A letter posted on the California Energy Commission’s web site last week reveals that the state had urged the Environmental Protection Agency (EPA) to slow down implementation of rules governing greenhouse gas emissions from stationary sources because it would create a “huge administrative burden.”

The EPA in September last year proposed the so-called "Tailoring Rule." It would require power plants and other entities that emit more than 25,000 tons of greenhouse gases a year to obtain operating permits. EPA Administrator Lisa Jackson has hinted that the rule could take effect as early as this spring.

But the nine-page letter (PDF), which was sent to Jackson just before Christmas by the commission’s executive director, Melissa Jones, says that the EPA’s proposed Tailoring Rule would pose several problems for the state that has the strictest renewable standard in the nation—and which recently proposed a statewide carbon cap-and-trade program.

“We believe the proposed rule offers ample justification for setting the PSD [Prevention of Significant Deterioration]/Title V ‘threshold’ at a level higher than the 100/250 ton thresholds applicable to criteria pollutants in order to avoid regulatory gridlock and departure from the legislative intent of the Clean Air Act,” Jones wrote.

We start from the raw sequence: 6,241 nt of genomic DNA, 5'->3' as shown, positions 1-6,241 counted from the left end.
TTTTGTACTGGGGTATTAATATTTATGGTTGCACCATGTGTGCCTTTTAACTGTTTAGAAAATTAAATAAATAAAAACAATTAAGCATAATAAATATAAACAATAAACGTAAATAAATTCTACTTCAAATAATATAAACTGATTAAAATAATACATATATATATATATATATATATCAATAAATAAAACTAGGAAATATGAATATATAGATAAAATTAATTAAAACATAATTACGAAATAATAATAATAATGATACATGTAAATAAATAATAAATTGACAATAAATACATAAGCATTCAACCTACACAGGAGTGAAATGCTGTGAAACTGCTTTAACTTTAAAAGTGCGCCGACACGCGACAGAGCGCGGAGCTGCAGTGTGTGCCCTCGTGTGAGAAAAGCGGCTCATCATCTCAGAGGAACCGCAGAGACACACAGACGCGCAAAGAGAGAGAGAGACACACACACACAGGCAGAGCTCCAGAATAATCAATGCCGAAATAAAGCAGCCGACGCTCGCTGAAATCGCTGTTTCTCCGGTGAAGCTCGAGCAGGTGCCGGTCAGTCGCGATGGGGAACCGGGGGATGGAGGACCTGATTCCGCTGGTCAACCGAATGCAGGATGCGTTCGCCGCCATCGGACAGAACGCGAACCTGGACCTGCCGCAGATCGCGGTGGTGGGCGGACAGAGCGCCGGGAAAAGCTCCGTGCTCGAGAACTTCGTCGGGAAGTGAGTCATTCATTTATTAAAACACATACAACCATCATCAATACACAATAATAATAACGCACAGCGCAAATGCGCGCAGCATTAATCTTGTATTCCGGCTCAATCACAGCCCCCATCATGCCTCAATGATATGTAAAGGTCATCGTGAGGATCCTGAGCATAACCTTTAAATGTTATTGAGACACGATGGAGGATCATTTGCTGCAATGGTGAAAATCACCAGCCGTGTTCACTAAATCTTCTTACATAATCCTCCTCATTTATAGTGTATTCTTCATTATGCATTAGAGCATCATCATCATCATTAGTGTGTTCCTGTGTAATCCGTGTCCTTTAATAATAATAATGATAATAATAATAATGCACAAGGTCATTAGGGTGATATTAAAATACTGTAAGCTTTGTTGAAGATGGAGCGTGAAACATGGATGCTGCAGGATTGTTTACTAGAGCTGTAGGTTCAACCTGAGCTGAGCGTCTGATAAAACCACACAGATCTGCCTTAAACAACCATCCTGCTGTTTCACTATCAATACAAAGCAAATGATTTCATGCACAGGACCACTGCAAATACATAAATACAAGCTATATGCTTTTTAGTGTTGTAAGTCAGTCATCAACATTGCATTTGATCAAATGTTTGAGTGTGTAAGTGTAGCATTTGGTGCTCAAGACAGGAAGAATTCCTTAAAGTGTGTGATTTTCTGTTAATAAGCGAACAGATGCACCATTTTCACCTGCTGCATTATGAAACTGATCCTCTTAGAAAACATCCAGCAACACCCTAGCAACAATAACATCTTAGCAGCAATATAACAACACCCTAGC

“However, we are gravely concerned that EPA’s current proposal will likely create a huge administrative burden for the agencies that must implement expanded federal permit programs during a period of scarce agency resources, resulting in major delays for the very infrastructure investments that are necessary to reduce GHG emissions. For this reason, the Energy Commission recommends that EPA consider a more ‘staged’ approach in its tailoring regulations to avoid these problems.”

Jones added that the Tailoring Rule could jeopardize California’s renewable energy strategy because an essential piece of the state’s future plans entails building new gas-fired power plants. These were “essential to support a more renewable-based system,” because they can quickly ramp up and down to support fluctuating generation from wind and solar facilities, she said.

“A 25,000 ton threshold will result in a several-fold increase in the number of PSD permits required in California,” she said. “Unfortunately, current agency resources are insufficient to process PSD permits without substantial delay, and there are no plans for new resources (either at Region 9 or at the air district level) to meet the significant new demand for PSD permits. Thus, it is likely the proposed rule, even at the 25,000 ton threshold, will cause gridlock of the air permit process.”

The state is the latest entity to petition the agency to slow down implementation rules. Besides oil, gas, and utilities industry groups, other states such as Kansas, Pennsylvania, and Florida have also urged the EPA to slow down.

Sources: California Energy Commission, EPA, POWERnews